Joe Brewster and Michèle Stephenson’s ragged, indifferent and sometimes exasperating home movie “American Promise” gains its modest savor from more than twelve years of observing their son and one of his friends through the video camera as they make their way through Manhattan’s exclusive, private, three-quarters-white Dalton School, from kindergarten to college years. One of the best moments in the decade on view may be the mic-scraping opening, introducing its premise of following two black kids through school years, when their son, now grown, says, “What’s the difference, ehhhhh, who cares?” Its interminable ordinariness impresses. What intelligence shall we bring away? “I feel like a pretty good person and I feel like I’m going places.” The ubiquitous score informs you what you should feel. The list of fiscal sponsors is extensive, including the Ford Foundation, CPB and POV. 132m. DCP digital. (Ray Pride)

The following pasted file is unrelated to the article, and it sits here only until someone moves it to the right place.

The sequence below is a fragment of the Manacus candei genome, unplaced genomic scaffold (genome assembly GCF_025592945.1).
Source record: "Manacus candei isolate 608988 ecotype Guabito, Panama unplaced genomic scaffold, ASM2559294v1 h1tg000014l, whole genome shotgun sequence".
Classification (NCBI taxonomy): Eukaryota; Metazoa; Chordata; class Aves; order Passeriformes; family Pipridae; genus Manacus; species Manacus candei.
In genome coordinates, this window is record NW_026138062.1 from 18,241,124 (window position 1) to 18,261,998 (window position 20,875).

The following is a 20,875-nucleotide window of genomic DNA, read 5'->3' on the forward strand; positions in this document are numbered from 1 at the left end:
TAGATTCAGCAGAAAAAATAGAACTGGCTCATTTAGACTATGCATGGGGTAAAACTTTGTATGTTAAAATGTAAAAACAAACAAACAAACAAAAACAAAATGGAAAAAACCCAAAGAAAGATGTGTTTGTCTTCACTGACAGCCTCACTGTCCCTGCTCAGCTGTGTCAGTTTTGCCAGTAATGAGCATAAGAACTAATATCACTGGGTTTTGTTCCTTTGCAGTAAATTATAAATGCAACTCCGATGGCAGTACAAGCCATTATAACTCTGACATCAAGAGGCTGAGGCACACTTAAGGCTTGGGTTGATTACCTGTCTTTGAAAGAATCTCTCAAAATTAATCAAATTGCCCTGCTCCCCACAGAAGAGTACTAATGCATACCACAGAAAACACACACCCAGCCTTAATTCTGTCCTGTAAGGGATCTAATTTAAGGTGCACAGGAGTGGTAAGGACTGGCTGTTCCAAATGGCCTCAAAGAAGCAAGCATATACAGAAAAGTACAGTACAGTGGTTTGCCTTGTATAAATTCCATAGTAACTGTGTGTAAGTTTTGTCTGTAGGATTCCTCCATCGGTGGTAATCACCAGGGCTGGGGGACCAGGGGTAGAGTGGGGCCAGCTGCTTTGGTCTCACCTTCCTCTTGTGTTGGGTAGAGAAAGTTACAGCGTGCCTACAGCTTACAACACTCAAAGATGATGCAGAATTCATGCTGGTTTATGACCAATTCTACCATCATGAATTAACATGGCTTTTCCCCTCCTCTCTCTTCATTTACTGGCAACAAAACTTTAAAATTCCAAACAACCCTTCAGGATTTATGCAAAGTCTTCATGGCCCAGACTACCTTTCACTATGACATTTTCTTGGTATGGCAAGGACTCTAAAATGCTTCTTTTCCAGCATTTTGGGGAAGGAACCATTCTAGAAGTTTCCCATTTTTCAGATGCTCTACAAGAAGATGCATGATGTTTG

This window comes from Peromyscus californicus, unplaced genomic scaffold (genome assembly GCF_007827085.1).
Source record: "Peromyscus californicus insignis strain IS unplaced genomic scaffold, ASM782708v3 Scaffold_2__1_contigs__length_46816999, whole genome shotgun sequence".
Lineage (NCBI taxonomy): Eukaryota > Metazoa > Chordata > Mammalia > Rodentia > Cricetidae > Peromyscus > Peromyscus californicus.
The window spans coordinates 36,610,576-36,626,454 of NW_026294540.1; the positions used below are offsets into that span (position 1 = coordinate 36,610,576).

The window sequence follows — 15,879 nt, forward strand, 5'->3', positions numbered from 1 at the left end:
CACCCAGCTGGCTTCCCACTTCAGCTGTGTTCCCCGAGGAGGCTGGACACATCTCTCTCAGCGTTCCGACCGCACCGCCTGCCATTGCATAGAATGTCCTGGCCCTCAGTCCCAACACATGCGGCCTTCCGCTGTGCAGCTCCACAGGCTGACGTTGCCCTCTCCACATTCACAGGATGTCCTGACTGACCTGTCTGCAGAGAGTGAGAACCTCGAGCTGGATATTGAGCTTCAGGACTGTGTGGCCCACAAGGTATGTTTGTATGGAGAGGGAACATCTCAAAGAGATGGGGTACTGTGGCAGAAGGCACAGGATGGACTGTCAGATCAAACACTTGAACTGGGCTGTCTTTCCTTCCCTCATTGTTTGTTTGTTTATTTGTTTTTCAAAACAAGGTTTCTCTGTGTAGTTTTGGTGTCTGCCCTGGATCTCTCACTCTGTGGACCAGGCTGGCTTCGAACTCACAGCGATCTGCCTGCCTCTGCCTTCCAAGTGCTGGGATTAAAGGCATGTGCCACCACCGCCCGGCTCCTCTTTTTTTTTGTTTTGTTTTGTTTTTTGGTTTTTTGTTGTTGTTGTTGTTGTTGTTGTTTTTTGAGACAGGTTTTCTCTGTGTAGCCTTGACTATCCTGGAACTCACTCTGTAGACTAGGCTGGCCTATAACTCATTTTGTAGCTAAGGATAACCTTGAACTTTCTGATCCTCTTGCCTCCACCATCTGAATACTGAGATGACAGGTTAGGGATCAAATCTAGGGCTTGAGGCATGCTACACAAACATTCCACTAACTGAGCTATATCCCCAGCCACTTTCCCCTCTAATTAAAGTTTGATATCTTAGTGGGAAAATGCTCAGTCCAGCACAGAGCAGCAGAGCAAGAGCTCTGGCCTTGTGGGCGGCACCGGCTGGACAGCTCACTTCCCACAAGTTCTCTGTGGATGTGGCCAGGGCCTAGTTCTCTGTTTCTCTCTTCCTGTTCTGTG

“American Promise” opens Friday, November 21 at Siskel. There are no Thanksgiving shows. The filmmakers will appear Friday, Saturday and at the 2pm Sunday show. A trailer is below.
Ray Pride is Newcity’s film critic and a contributing editor of Filmmaker magazine. He is also a photographer: his history of Chicago “Ghost Signs” in words and images is forthcoming; previews on Twitter (twitter.com/chighostsigns) as well as daily photography on Instagram: instagram.com/raypride. Twitter: twitter.com/rayPride. (Photo: Jorge Colombo.)